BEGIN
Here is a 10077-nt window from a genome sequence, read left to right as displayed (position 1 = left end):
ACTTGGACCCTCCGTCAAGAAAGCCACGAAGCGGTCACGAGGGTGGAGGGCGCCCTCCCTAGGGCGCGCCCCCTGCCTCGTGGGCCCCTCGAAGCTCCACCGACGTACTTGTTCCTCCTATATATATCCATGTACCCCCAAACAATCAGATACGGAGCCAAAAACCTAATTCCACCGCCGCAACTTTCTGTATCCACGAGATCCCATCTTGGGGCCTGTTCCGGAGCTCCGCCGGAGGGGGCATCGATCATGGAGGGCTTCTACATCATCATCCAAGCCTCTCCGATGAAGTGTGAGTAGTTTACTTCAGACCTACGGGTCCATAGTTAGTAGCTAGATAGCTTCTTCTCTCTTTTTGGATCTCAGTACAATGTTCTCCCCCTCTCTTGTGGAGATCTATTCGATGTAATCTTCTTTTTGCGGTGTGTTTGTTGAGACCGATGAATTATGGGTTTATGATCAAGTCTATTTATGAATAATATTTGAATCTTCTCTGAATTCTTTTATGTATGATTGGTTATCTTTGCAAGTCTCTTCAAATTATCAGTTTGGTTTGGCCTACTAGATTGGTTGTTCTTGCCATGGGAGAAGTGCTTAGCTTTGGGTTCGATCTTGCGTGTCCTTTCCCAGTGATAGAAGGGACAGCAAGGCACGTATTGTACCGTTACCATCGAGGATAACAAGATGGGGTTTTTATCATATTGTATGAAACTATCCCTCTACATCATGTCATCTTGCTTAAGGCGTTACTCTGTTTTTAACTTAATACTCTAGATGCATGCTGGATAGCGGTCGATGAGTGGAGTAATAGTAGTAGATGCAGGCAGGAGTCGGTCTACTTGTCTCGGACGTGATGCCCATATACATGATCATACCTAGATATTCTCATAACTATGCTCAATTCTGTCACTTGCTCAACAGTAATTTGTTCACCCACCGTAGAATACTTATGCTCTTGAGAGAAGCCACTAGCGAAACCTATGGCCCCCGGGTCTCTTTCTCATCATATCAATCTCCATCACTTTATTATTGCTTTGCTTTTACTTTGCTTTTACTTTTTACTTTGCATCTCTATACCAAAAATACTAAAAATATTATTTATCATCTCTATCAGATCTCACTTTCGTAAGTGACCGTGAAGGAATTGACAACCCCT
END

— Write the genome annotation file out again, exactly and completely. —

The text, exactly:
Here is a 10077-nt window from a genome sequence, read left to right as displayed (position 1 = left end):
ACTTGGACCCTCCGTCAAGAAAGCCACGAAGCGGTCACGAGGGTGGAGGGCGCCCTCCCTAGGGCGCGCCCCCTGCCTCGTGGGCCCCTCGAAGCTCCACCGACGTACTTGTTCCTCCTATATATATCCATGTACCCCCAAACAATCAGATACGGAGCCAAAAACCTAATTCCACCGCCGCAACTTTCTGTATCCACGAGATCCCATCTTGGGGCCTGTTCCGGAGCTCCGCCGGAGGGGGCATCGATCATGGAGGGCTTCTACATCATCATCCAAGCCTCTCCGATGAAGTGTGAGTAGTTTACTTCAGACCTACGGGTCCATAGTTAGTAGCTAGATAGCTTCTTCTCTCTTTTTGGATCTCAGTACAATGTTCTCCCCCTCTCTTGTGGAGATCTATTCGATGTAATCTTCTTTTTGCGGTGTGTTTGTTGAGACCGATGAATTATGGGTTTATGATCAAGTCTATTTATGAATAATATTTGAATCTTCTCTGAATTCTTTTATGTATGATTGGTTATCTTTGCAAGTCTCTTCAAATTATCAGTTTGGTTTGGCCTACTAGATTGGTTGTTCTTGCCATGGGAGAAGTGCTTAGCTTTGGGTTCGATCTTGCGTGTCCTTTCCCAGTGATAGAAGGGACAGCAAGGCACGTATTGTACCGTTACCATCGAGGATAACAAGATGGGGTTTTTATCATATTGTATGAAACTATCCCTCTACATCATGTCATCTTGCTTAAGGCGTTACTCTGTTTTTAACTTAATACTCTAGATGCATGCTGGATAGCGGTCGATGAGTGGAGTAATAGTAGTAGATGCAGGCAGGAGTCGGTCTACTTGTCTCGGACGTGATGCCCATATACATGATCATACCTAGATATTCTCATAACTATGCTCAATTCTGTCACTTGCTCAACAGTAATTTGTTCACCCACCGTAGAATACTTATGCTCTTGAGAGAAGCCACTAGCGAAACCTATGGCCCCCGGGTCTCTTTCTCATCATATCAATCTCCATCACTTTATTATTGCTTTGCTTTTACTTTGCTTTTACTTTTTACTTTGCATCTCTATACCAAAAATACTAAAAATATTATTTATCATCTCTATCAGATCTCACTTTCGTAAGTGACCGTGAAGGAATTGACAACCCCT